2) I feel comfortable discussing my autism with others.

3) If people notice my neurodivergence, they are less “revolted” and more genuinely curious to learn more.

4) The way I offer different and ‘weird’ inputs is well-received and appreciated.

5) I feel more shaped and supported by my success than shamed and slighted for my failures.

6) Others are honest about where I am challenging, but more honest about helping.

7) People ask how they can adjust their misunderstandings and seek better understanding about autism.

8) Others thoughtfully accept my explanations of autistic attributes and adapt where sensible.

9) My mistakes, missteps, failures, and faults aren’t first assumed to be negative and malicious intent on my part.

10) I feel safe.

11) I don’t worry about someone finding out I’m autistic.

12) I feel like my life has meaning.

13) People appreciate me for me. 

14) I know people undoubtedly love me, differences and all, and that my differences don’t ever appear to jeopardize that.

15) The autistic experience feels like it will get better every day.


It’s Autism Appreciation Month.

If you’re autistic, I hope these are all true.

If you’re not, but you read this or otherwise support an autistic loved one, help us make more of these true. Please.



Being Ridiculous


“Hunter, can you check outside and see if there’s a package?” asked my wife.


I stepped outside our doorway into the chill and gentle flakes of springtime snow, and there I spied the familiar blue and white markings of an Amazon envelope.

“Yep. There’s a package,” I confirmed, stepping back inside and shutting the door behind me.

“Well, where is—wait, did you just LEAVE it out there?”

I smirked.

“You didn’t tell me to bring it in.”

For my many laments, jeremiads, diatribes, and other howling cries of support with autism, there are times I play the card. 

When I do, it’s usually a joker.

Sure, my autism makes many things an uphill battle, but I’ve found places where it rolls downhill instead. It is my neurodivergence after all; I can jest and make light of it where I see fit.

Growing up, I had a problem with stealing other people’s belongings; apparently, I do tend to take things literally. (Ok, that was worth a try.)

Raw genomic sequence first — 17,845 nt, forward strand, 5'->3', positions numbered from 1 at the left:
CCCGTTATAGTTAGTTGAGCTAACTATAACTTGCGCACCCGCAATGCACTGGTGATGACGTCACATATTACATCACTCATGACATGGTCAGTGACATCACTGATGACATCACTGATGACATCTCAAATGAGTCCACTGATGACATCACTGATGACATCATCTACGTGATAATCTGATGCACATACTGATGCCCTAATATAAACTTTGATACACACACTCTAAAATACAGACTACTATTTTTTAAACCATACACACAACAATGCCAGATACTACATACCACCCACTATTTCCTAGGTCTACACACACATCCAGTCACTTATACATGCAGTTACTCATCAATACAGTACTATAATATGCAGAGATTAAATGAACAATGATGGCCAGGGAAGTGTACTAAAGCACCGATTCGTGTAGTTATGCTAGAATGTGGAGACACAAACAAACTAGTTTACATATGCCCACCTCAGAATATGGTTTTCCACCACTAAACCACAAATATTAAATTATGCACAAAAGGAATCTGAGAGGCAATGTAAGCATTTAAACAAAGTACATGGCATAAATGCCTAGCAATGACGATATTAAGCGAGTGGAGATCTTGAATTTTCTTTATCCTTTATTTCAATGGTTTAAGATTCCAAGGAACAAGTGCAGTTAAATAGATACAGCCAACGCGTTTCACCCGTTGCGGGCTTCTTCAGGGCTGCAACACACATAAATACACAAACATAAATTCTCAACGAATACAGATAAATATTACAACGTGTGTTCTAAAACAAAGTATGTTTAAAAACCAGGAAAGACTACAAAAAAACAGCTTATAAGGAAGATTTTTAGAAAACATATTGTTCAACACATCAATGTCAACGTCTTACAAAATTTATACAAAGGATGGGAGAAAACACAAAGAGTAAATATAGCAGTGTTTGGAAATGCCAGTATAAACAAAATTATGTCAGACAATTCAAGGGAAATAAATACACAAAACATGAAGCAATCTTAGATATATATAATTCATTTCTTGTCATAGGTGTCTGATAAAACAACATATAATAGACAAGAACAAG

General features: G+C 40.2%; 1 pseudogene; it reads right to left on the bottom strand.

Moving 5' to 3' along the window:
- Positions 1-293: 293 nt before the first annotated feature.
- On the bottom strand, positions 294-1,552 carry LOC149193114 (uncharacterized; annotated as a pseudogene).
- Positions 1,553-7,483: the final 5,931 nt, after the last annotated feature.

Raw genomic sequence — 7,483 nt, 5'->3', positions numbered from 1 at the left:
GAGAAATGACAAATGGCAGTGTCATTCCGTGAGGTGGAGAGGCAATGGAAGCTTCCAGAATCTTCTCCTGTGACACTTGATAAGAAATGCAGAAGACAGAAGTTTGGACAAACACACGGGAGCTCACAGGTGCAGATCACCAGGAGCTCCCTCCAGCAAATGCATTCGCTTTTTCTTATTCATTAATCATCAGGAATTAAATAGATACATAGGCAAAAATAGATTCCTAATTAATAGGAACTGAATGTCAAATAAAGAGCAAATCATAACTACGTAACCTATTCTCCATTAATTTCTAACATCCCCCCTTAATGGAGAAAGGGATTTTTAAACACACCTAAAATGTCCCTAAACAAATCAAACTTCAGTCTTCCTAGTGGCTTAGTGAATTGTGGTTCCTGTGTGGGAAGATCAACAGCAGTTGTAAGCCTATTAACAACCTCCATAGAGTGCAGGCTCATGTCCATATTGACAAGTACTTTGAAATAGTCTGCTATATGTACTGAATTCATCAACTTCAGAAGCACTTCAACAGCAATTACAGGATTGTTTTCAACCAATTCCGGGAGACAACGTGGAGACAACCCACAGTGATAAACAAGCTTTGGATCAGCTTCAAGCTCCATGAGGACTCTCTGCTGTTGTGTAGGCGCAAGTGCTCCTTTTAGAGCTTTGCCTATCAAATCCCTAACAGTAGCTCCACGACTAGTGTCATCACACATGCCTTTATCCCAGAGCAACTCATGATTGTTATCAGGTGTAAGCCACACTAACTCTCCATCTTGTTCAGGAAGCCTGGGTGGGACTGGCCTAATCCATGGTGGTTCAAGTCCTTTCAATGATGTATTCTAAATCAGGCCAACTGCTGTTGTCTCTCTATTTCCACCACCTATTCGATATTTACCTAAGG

Hugs can be a touchy topic, but I’m OK turning it into a dumb joke about “having a hugs quota” or telling people that they’re getting “one of my five allowable hugs per day.”

More recently, I’ve parlayed my penchant for pedantry into hypercorrections. When people mention things like “We’ve had a lot less time to turn this around,” I’ll amend it and chat “you mean fewer.”

“Sorry, we’ve had a lot fewer time to—wait — Hunter, you ass.”

With great power comes great responsibility and even greater irresponsibility.

I once styled myself a serious man, in a hopeless attempt to appear brooding, austere, emanating this undefinable vapor of intrigue, commingled with refinement and a superior air, in the sense that my comportment would be of ‘top shelf’ quality – assured, distant, thoughtful, and unmoved by the whims of lessers.

Yeah, I was an idiot.

I’m a dad now. I have two daughters, both of whom have more joie de vivre in their pinkies than I have in my whole body. It’s rubbing off.

Though my autistically-hyperfocused tastes in music are esoteric, offbeat, and scarcely normal – the kiddos find a way to dance to some of it. And I join in.

I take two hits to my dancing abilities, being 1) a dad, and 2) autistic. I’m patently terrible. I know I’m terrible. I’m 100% confident in my maladroitness on the dancefloor.

But that’s the trick: I’m confident, and I dance like it. The kids love it.

I have learned some things about being autistic. About being ridiculous.

As long as I can be me.

The Next Step: Autism Appreciation

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I get that you’re autistic, and I know that some things are a challenge for you, but —

^ that.

That is where autism awareness gets us. Is that as far as we can go?

Once we’ve had another decade of Autism Awareness Months, I think by that time we’ll all be aware of autism.

But for all my love of routine and enjoyment of hyper fixations, I can bore of similarity, so maybe we need to take this great leap forward toward the better option sooner:

Autism appreciation.